Principles of the academic research policy
The Finnish Academy of Science and Letters is an independent community of researchers and notable scholars in all branches of the arts and sciences. As is traditional for academies of this kind, its membership is limited and new members are appointed on the strength of their academic merits. The Academy functions as an expert organization devoted principally to pure research and with responsibility for the long-term planning of higher education policy. It provides statements and takes initiatives in a broad range of matters connected with science and the arts and the people who practise and teach these.
The Academy supports science and the humanities in Finland by distributing grants principally to young researchers from sources administered by it: the Vilho, Yrjö and Kalle Väisälä Foundation, the Eino Jutikkala Fund, the Mathematics Fund and the Hilkka and Otto Brusiin and Emil Öhmann Foundations. The total sums distributed annually in recent years have been around two million euros. In addition, the Academy awards prizes to outstandingly successful scholars and arranges meetings to discuss topics of current interest in science, the humanities and higher education policy. It also runs an Academy Club for Young Scientists, aimed at increasing the visibility of young researchers in the academic world in Finland and bringing their achievements to the fore in interdisciplinary discussions.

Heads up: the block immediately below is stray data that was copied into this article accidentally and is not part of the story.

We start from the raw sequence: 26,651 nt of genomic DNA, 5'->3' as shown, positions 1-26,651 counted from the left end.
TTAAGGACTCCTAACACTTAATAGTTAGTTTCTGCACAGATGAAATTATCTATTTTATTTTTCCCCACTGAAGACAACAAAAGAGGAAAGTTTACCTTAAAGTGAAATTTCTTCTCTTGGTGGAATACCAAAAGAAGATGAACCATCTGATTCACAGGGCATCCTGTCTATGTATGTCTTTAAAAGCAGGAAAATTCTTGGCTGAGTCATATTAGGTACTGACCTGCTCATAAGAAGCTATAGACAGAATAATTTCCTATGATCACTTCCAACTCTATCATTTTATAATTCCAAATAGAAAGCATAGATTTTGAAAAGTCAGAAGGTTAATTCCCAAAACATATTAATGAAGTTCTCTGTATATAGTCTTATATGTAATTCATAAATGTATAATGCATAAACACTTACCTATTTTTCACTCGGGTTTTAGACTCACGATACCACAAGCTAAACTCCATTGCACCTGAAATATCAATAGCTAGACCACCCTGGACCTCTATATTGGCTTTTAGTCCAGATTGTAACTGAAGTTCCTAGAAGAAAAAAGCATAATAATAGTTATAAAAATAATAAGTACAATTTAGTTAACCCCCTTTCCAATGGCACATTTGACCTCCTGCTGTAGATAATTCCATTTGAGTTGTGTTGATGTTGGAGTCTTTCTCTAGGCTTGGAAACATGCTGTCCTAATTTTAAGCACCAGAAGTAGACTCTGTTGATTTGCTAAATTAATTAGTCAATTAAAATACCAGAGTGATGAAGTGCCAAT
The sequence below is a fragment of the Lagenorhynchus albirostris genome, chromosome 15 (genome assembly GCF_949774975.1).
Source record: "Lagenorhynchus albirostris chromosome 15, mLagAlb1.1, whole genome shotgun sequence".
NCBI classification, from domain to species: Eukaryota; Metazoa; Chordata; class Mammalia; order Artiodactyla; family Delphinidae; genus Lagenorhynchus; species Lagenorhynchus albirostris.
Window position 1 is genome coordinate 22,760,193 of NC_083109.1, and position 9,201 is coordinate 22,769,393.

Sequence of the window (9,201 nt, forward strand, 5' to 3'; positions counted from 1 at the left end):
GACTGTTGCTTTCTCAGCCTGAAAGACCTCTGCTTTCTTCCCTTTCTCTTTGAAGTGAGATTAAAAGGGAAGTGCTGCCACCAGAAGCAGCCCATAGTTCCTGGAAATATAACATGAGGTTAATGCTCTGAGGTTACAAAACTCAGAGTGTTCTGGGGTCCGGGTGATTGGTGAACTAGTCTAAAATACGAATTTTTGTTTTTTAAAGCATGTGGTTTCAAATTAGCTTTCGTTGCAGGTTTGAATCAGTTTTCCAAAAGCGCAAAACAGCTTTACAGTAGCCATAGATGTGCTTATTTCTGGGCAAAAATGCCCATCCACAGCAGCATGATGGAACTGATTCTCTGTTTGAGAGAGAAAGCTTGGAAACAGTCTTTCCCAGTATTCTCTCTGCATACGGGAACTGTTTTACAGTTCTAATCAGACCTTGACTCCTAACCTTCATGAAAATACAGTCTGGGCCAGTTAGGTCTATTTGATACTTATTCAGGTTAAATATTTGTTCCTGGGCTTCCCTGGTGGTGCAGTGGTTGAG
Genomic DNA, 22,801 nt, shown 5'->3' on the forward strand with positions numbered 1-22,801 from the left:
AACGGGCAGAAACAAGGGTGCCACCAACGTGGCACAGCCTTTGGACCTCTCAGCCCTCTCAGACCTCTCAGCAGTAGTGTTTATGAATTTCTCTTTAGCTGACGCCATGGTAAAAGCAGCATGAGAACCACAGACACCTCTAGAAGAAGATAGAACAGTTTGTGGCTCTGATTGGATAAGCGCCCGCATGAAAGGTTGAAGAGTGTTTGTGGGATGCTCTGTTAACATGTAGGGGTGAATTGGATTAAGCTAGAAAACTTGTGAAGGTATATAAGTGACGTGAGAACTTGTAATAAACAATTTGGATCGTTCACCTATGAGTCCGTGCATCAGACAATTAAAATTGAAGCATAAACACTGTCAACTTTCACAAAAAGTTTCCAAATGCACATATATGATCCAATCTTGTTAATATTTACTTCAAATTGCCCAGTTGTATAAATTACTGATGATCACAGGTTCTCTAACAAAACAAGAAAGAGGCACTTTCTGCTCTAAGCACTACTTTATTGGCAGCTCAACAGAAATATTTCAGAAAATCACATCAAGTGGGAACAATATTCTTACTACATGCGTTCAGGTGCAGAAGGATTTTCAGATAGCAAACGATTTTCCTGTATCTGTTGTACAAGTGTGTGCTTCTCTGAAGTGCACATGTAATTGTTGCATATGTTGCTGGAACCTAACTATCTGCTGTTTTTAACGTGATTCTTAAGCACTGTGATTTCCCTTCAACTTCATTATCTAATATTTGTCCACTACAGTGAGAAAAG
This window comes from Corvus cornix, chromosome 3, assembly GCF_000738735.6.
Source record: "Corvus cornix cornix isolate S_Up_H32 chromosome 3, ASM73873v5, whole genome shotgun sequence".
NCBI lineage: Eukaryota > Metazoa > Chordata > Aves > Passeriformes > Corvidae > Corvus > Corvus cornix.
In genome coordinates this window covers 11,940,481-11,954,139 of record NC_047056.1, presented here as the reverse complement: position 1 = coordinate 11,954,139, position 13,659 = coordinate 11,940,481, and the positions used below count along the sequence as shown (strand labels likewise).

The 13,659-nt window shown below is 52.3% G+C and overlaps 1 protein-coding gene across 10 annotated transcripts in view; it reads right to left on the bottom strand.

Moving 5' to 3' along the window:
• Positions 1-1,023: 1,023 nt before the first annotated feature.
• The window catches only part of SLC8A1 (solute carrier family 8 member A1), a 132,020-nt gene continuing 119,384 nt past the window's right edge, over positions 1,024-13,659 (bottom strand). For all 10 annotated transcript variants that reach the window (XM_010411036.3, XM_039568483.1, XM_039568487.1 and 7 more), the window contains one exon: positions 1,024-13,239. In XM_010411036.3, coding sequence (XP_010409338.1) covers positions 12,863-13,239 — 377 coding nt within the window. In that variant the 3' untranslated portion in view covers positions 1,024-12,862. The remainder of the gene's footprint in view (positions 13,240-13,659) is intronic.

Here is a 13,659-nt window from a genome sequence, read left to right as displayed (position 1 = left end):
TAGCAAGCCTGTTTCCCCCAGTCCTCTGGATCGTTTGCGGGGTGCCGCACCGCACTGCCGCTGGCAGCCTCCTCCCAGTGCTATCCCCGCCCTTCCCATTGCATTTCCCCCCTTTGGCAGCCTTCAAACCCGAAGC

Since the 1970s the Academy’s membership connections with international organizations have been looked after primarily by the Council for Finnish Academies, and it also has two representatives on the board of the Federation of Finnish Learned Societies.